#353 – Why You Might Define an Abstract Class

An abstract class cannot be instantiated and is meant to serve as a base class for other classes.  It might contain implementations for its methods, which derived classes would inherit.  It might also contain one or more abstract methods, with no implementation, which must be overridden in the derived classes.

You’d typically use an abstract class when it would only make sense to instantiate the derived classes and when the base class just serves as a blueprint for the derived classes and to possibly include the implementation of some methods.

For example, you might have a Person class and Man and Woman classes that inherit from Person.  You can imagine only ever creating instances of Man and Woman and never of a generic Person–everyone is either a man or a woman.  You can imagine methods implemented in Person that are common to both men and women, like Sing.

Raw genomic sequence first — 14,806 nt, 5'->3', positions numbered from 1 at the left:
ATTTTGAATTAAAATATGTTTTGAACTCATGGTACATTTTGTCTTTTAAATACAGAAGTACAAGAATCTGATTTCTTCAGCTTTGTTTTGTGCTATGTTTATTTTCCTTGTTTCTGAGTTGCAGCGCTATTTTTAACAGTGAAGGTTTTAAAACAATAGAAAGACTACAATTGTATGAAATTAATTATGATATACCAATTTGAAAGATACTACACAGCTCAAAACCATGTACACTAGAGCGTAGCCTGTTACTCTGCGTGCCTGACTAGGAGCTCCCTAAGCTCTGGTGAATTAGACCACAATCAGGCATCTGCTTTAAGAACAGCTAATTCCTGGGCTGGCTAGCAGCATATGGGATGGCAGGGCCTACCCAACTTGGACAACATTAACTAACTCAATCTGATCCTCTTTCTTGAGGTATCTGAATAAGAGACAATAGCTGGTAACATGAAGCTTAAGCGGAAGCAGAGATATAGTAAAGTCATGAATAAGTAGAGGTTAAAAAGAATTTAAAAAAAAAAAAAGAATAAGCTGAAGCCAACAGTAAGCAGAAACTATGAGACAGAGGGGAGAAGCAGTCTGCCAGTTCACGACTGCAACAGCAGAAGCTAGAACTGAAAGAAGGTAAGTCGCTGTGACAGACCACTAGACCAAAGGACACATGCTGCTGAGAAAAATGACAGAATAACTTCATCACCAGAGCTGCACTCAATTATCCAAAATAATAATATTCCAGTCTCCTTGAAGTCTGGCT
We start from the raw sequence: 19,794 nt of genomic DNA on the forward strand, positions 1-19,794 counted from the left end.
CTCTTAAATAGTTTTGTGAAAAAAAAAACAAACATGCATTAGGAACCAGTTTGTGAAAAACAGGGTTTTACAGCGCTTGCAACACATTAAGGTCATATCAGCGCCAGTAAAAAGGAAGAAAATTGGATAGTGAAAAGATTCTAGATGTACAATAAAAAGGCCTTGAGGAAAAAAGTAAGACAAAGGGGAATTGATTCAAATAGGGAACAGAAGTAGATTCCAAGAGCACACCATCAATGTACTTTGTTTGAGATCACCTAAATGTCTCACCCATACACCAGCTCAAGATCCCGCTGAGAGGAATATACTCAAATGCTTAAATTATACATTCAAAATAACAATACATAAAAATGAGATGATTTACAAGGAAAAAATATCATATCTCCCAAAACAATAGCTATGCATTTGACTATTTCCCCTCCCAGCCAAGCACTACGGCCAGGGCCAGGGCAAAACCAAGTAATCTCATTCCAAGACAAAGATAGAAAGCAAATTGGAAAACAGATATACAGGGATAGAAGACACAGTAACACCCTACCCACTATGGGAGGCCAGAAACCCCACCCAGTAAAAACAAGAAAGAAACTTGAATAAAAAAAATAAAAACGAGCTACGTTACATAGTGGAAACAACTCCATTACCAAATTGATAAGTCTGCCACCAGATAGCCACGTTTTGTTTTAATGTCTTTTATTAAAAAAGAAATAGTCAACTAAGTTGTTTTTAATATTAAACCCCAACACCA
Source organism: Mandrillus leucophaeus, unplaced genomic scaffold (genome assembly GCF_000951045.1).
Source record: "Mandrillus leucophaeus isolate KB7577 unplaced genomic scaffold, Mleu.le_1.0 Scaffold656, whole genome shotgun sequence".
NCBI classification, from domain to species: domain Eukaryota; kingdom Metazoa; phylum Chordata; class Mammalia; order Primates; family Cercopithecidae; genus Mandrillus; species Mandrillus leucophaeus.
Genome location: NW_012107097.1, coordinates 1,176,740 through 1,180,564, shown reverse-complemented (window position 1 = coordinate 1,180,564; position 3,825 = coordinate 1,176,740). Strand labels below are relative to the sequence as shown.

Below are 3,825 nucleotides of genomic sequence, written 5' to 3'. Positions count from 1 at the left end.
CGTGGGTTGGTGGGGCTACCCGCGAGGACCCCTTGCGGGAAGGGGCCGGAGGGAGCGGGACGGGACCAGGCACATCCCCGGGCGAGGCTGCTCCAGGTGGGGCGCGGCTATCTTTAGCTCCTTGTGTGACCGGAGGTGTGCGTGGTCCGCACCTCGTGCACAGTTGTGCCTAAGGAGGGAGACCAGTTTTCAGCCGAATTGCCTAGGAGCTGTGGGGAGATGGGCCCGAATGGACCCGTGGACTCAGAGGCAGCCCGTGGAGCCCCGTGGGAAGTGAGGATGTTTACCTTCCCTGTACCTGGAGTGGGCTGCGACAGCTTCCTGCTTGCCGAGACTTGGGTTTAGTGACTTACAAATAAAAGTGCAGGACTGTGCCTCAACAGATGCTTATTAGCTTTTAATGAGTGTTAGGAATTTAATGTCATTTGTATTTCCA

About Sean
Software developer in the Twin Cities area, passionate about software development and sailing.

One Response to #353 – Why You Might Define an Abstract Class

  1. Pingback: #445 – Differences Between an Interface and an Abstract Class « 2,000 Things You Should Know About C#

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